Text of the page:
Gouuch, K. (2012) BBC News. 5 things about phonics. [Accessed 17th November 2014]. Available at: http://www.bbc.co.uk/news/magazine-18493436

Grant, M. (2014)The Effects of a Systematic Synthetic Phonics Programme on Reading, Writing and Spelling

Heinemann Online Resources. (2012) [Accessed 11th November 2014. Available at: http://www.heinemann.com/shared/onlineresources/08894/08894f2.html

McNeilly, I. (2012) BBC News. 5 things about phonics. [Accessed 17th November 2014]. Available at: http://www.bbc.co.uk/news/magazine-18493436




PAUL SMITH asks: ‘To phonics or not to phonics? That is the question’.

Learning to read back in dark ages of the late 70s/early 80s seem like a distant memory. But I remember that learning to read through the ‘look and say’ method of the whole language approach seems to have had no effect on my literacy skills. This country is notorious for having a high rate of illiteracy and reducing these rates has been the goal of this and the past government. But is phonics really the cure?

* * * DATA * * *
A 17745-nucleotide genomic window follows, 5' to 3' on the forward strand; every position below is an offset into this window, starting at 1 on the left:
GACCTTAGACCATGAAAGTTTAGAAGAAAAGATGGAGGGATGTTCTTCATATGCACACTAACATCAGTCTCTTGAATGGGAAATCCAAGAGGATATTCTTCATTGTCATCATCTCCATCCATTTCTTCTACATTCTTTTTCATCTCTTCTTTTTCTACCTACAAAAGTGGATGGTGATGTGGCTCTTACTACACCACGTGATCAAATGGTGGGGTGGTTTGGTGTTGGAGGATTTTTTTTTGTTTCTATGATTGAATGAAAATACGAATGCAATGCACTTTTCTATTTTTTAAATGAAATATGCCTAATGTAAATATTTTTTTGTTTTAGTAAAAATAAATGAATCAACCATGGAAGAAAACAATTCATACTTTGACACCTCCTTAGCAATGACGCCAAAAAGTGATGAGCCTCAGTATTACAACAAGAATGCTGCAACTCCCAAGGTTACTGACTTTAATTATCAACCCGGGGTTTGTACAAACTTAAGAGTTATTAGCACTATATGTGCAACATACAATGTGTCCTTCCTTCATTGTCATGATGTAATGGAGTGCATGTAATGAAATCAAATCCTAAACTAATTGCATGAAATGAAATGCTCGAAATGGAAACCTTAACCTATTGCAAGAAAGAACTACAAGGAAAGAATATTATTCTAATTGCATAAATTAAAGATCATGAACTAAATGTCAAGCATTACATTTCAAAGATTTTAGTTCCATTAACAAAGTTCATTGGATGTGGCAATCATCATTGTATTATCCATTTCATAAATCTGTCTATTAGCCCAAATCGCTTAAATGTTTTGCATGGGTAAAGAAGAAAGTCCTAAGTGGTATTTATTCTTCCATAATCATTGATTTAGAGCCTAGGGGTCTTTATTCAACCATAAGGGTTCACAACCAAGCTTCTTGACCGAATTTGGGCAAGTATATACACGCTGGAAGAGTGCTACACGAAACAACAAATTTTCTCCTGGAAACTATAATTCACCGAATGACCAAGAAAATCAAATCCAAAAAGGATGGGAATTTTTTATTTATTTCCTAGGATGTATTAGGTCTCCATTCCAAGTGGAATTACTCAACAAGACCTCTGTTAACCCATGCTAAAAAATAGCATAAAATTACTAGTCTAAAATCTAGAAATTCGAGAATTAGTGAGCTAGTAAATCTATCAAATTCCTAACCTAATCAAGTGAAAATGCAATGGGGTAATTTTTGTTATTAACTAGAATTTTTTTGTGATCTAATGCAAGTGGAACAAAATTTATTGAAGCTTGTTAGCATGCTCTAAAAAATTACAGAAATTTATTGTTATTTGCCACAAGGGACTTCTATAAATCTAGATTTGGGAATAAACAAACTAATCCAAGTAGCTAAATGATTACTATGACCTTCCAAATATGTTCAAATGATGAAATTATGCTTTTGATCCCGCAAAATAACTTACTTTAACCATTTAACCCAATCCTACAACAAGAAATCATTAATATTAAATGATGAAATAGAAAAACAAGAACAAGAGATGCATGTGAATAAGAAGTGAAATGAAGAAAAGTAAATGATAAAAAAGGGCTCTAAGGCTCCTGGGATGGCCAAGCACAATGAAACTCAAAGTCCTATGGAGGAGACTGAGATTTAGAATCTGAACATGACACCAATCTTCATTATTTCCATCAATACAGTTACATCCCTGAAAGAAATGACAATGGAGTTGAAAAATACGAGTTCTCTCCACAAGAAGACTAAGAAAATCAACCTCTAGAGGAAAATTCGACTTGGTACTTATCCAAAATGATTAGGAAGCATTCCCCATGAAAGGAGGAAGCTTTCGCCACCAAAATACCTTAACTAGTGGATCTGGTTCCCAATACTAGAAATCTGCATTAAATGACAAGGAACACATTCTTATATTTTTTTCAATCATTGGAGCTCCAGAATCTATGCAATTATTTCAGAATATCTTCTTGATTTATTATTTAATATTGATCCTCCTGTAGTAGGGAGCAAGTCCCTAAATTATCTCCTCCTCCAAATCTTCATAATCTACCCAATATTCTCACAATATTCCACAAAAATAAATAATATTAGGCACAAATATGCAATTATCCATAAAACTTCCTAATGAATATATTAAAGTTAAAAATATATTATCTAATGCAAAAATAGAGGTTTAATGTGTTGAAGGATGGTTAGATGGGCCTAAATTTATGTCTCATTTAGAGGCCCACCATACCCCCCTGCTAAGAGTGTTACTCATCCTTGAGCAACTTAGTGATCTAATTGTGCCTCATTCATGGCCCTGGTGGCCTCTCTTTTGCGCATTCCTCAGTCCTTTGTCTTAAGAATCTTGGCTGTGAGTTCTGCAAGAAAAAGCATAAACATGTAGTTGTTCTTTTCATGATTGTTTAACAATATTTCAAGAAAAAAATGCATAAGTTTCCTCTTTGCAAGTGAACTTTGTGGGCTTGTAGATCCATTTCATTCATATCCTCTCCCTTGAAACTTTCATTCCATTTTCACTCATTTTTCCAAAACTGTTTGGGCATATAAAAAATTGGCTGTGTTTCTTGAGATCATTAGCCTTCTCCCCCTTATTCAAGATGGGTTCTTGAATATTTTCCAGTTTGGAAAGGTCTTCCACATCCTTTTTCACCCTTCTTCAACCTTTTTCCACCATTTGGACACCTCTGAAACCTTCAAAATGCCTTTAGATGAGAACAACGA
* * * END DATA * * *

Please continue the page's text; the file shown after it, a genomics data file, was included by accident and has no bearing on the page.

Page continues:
In order to combat illiteracy, the government have introduced phonics screening tests for five and six year olds to be taken at the end of Year 1 (Department for Education, 2013). The tests involve a child reading a series of real and pseudo words by blending the individual phonemes together, which could potentially confuse them. The English language is not the easiest of languages to grasp. Just look at the ough part of some words that are used every day. It could be tough to read through something thoroughly and to make it worse, imagine the confusion of the poor children that live in Loughborough.